Date(s) - 11/11/2020
4:00 pm - 5:30 pm
Join us this coming Wednesday 11 November to listen to and discuss with two Oxford researchers about the state of Arctic sea ice modelling: Dr Neven Fučkar (ECI, University of Oxford) and PhD candidate Sam Cornish (Department of Earth Sciences, University of Oxford).
Dr Fučkar will devote the first 30 minutes to present the state-of-the-art of sea ice modelling. This will be followed by a ~15min presentation by Sam Cornish on his research on sea ice formation in the Laptev and Kara Seas, and how it relates with current sea ice modelling efforts. We will close this event as usual with a discussion/question time.
An abstract for each of the talks this Wednesday follows:
When: Wednesday 11 November 2020, 16h UK time
Speaker: Dr Neven Fučkar (ECI, University of Oxford)
Title: On the state-of-the-art predictions and projections of Arctic sea ice cover
“The September 2020 monthly mean sea-ice extent (SIE) in the Northern Hemisphere was 3.92 million km2. This is the second lowest Arctic SIE in the satellite record that began in 1979 (September 2012 was the lowest: 3.29 M km2). Overall, the Arctic sea-ice extent, area and thickness have decreased rapidly since 1970s, and the signal of a forced sea ice retreat has clearly emerged from the background noise of interannual (internal) variability. Ergo, the ability of climate models to realistically predict/project the observed and future variability and change in Arctic sea-ice cover has become a crucial measure of global and regional model performance. We are going to review the state-of-the-art of seasonal, observationally initialised, predictions of Arctic sea ice cover within the framework of the Sea Ice Prediction Network (SIPN, https://www.arcus.org/sipn). Furthermore, we will examine centennial, observationally uninitialised, projections performed under the umbrella of multiple phases of Climate Model Intercomparison Project (CMIP, https://www.wcrp-climate.org/wgcm-cmip). CMIP and SIPN activities are supported by an increasing number of academic, research and operational institutions around the world, however fidelity and skill of even the latest generation of climate models provide significant room for improvements in the areas of sea-ice and climate model development and initialisation”.
Immediately followed by:
When: Wednesday 11 November 2020, 16:35h UK time
Speaker: PhD candidate Sam Cornish (Department of Earth Sciences, University of Oxford)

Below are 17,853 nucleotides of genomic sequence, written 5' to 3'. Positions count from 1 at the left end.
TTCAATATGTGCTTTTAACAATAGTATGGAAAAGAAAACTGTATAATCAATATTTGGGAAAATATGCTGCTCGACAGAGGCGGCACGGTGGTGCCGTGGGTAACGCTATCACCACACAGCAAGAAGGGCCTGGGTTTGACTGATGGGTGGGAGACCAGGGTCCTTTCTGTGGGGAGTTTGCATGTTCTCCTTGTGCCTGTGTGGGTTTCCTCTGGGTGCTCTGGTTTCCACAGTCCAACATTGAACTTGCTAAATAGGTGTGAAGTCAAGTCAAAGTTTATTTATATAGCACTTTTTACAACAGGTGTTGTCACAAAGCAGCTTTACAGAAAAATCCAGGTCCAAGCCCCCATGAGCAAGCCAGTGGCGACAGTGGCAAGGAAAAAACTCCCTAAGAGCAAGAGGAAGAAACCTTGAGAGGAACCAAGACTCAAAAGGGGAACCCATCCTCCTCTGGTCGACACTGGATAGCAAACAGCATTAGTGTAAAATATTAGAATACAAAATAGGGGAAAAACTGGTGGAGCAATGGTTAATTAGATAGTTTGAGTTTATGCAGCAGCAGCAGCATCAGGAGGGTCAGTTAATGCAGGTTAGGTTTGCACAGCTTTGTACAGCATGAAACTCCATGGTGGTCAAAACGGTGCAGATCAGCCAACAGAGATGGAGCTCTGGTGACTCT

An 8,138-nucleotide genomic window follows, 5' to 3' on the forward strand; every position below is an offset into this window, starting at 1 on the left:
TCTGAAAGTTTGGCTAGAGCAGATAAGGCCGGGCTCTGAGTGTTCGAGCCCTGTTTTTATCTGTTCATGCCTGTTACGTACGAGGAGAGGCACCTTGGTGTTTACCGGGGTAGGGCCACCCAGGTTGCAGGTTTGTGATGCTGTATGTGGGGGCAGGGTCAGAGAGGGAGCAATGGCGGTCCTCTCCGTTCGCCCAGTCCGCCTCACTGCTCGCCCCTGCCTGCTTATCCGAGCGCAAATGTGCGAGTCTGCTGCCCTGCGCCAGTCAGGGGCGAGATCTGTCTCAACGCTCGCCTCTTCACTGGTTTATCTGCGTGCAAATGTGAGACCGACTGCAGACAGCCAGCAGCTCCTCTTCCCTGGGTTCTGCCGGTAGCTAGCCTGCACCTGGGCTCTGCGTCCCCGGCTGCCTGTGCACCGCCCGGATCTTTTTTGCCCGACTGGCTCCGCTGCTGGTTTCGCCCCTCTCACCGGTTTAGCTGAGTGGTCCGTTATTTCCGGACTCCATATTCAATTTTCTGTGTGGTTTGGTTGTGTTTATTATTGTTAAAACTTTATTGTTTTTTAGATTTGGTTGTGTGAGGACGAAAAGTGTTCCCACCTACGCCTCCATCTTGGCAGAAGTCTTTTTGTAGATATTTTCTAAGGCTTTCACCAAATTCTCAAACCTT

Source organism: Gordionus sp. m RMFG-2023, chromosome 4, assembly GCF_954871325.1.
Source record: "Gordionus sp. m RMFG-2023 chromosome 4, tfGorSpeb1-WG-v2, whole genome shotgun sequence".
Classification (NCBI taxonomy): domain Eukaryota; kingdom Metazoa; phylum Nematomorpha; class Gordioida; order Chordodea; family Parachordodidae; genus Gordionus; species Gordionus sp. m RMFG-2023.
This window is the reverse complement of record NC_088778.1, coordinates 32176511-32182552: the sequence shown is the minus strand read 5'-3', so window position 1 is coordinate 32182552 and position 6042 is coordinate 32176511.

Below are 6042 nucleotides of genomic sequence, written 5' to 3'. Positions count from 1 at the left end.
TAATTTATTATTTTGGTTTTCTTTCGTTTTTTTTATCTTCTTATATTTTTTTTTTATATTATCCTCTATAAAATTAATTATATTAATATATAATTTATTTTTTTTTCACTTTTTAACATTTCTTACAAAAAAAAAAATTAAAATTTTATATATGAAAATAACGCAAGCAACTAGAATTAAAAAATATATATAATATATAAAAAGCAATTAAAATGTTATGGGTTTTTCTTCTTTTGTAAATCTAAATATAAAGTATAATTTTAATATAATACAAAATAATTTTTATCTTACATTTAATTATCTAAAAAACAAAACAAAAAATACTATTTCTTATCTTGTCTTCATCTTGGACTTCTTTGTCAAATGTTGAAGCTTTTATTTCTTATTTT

Title: Investigating sea ice production in the Arctic Ocean “Sea Ice Factories”: implications for model predictions under climate change
“It is a robust feature of climate model predictions that year-on-year losses of sea ice area are more severe in summer than winter, up until the summer is effectively ice-free. As less and less ice survives the summer, winter ice production becomes vital for restoring the Arctic sea ice pack before the onset of another melt season; this seasonal cycle of freeze and thaw increasingly dominates the Arctic ice budget. We seek here to understand some of the mechanisms underlying the winter part of that cycle.
The Kara and Laptev seas have long been dubbed the ‘ice factories’ of the Arctic; much of the ice that supplies the central Arctic and Transpolar drift is produced in these shallow seas, where polynyas form with offshore winds. Here, we extend this analogy of ice factories to introduce a simple linear model for ice production, based on regression analysis with sea ice divergence. This provides a useful conceptual framework, helping us to understand changes in winter ice production in terms of competing effects activated by climate change. It also has high levels of skill when applied to climate model predictions. We will take a look at the negative feedbacks that promote more winter ice growth, and see how the balance between competing mechanisms shifts through time in a climate model (CESM)”.
As usual, our events are held in Zoom:
No booking required.
Venue: Join Zoom Meeting https://us02web.zoom.us/j/75897475732?pwd=WVA5VDFwdEhraW5CWG1uS1NzdU1EZz09
Meeting ID: 758 9747 5732 || Passcode: 285840
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